Welcome to the second installment of Simply Sewing’s vintage fashion blog – our time-travelling trip through style. We began in the 1990s, and this time it’s the turn of the much-maligned 80s.
Yes, there was a lot of bad stuff going down – shoulder pads, ultra-bright blusher, obnoxious neon prints, leg warmers – but step away from the aerobics mat and there were some influential trends that we’re still inspired by today.
Proclaiming your allegiances across your chest began with mid-century American sports fans and brands in the 60s and 70s, becoming super-controversial with Vivienne Westwood’s punk tees in the 70s, but in the 80s the slogan T-shirt hit the big time.
Designer Katherine Hamnett wore hers to meet the then prime minister, Margaret Thatcher – and a striking way of spreading a message was born. Via Wham’s ‘Choose Life’ and Frankie Goes to Hollywood’s ‘Relax’ T-shirts, slogan tops became a mainstream way to protest – or simply look cool.
While the passion for declaring your love of brands died a few years ago (remember those FCUK tops?) we say creating your own message is the way to go now.
One of the most influential style cultures of all time flourished in the 80s. Inextricably linked with music, including Siouxsie and the Banshees, Joy Division, My Bloody Valentine and The Cure, goth emerged from the foggy streets of London with the clothes to match – lots of black, lace, net, corsets, velvet, studs, crucifixes and pentagrams, and even a cape or two.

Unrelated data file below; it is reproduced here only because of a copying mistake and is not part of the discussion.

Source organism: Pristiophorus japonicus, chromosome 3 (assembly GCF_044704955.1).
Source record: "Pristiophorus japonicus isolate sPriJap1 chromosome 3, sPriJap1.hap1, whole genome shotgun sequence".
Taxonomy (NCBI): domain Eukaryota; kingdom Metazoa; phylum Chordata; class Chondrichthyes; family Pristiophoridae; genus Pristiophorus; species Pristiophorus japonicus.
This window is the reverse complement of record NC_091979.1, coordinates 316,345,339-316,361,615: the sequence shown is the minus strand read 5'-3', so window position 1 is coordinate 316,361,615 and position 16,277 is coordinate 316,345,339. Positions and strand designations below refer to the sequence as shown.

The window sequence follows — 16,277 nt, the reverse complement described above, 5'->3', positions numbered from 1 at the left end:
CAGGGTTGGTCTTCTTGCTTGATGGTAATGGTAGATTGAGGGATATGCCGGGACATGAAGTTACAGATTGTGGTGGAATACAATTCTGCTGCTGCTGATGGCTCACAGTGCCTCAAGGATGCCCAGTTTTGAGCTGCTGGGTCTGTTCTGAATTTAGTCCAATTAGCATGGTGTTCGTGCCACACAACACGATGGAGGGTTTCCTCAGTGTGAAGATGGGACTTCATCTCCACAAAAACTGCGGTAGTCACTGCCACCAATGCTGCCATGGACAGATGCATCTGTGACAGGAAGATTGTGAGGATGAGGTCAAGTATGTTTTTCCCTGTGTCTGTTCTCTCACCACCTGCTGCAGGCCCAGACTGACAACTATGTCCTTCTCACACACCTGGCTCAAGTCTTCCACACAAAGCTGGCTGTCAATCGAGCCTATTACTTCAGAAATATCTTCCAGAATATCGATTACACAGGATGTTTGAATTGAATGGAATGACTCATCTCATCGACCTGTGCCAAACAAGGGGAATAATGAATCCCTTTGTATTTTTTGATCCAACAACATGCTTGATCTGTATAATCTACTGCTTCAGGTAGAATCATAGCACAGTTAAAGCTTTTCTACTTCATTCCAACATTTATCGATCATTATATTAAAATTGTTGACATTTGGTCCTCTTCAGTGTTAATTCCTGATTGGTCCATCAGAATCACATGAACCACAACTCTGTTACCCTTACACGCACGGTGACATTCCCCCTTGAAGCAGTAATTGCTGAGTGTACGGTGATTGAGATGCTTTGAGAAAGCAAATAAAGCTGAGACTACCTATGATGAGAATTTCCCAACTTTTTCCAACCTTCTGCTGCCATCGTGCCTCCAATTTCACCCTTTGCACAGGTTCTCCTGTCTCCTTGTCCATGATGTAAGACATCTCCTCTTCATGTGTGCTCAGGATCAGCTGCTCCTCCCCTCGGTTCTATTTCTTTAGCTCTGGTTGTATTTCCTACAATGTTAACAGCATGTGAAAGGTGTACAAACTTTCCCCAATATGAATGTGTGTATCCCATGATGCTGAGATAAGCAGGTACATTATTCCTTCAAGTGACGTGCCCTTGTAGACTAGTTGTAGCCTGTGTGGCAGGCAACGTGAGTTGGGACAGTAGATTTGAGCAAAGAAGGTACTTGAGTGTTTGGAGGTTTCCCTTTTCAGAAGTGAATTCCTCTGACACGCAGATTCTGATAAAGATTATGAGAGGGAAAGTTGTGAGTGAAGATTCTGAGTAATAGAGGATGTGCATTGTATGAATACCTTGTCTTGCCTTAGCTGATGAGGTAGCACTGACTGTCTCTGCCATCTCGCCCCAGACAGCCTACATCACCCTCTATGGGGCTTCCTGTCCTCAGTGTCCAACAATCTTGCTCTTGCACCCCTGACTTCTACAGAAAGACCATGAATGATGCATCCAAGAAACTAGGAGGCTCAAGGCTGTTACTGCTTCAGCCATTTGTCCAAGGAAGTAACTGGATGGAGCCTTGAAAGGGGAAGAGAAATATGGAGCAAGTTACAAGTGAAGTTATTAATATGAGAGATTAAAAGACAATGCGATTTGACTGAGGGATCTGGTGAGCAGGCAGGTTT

It was a super-creative time and the goth style has remained, well, undead – think The Craft, The Crow, Twilight, and more recently Rick Owen’s gothic vibe, Illamasqua’s new In Disciple Deep Navy lipstick and this winter’s Dark Victoriana look.
Sew the look: Stitch Closet Case Files’ Nettie pattern in black-as-night fabric for a goth vibe.
80s style icon: Molly Ringwald
The star of 80s teen classics The Breakfast Club and Pretty in Pink sparked a fashion revolution that we haven’t quite got over.
Spurning the severe and ostentatiously prosperous look of the ‘Greed is Good’ generation (we’re thinking power-dressing suits, gilt buttons, massive hair), Molly had her own quirky style.
She mixed and matched feminine skirts and pirate boots with masculine bowler hats, oversized blazers and houndstooth check. Plus, of course, she took part in any sewist’s favourite cinema moment: the prom dress up cycle in Pretty in Pink.
We would go so far to say that she sparked the trend for vintage – and our 21st-century love for seriously massive spectacles.
Katie Allen is a writer, content editor and crafter based in London. She is the author of craft book Just Sew Stories and also runs ethical clothing business Plum. She loves reading, writing and all things kitty. Follow her at @KatieFQ. Photo copyright Leonie Morse. Read more posts from Katie’s history of fashion blog series here.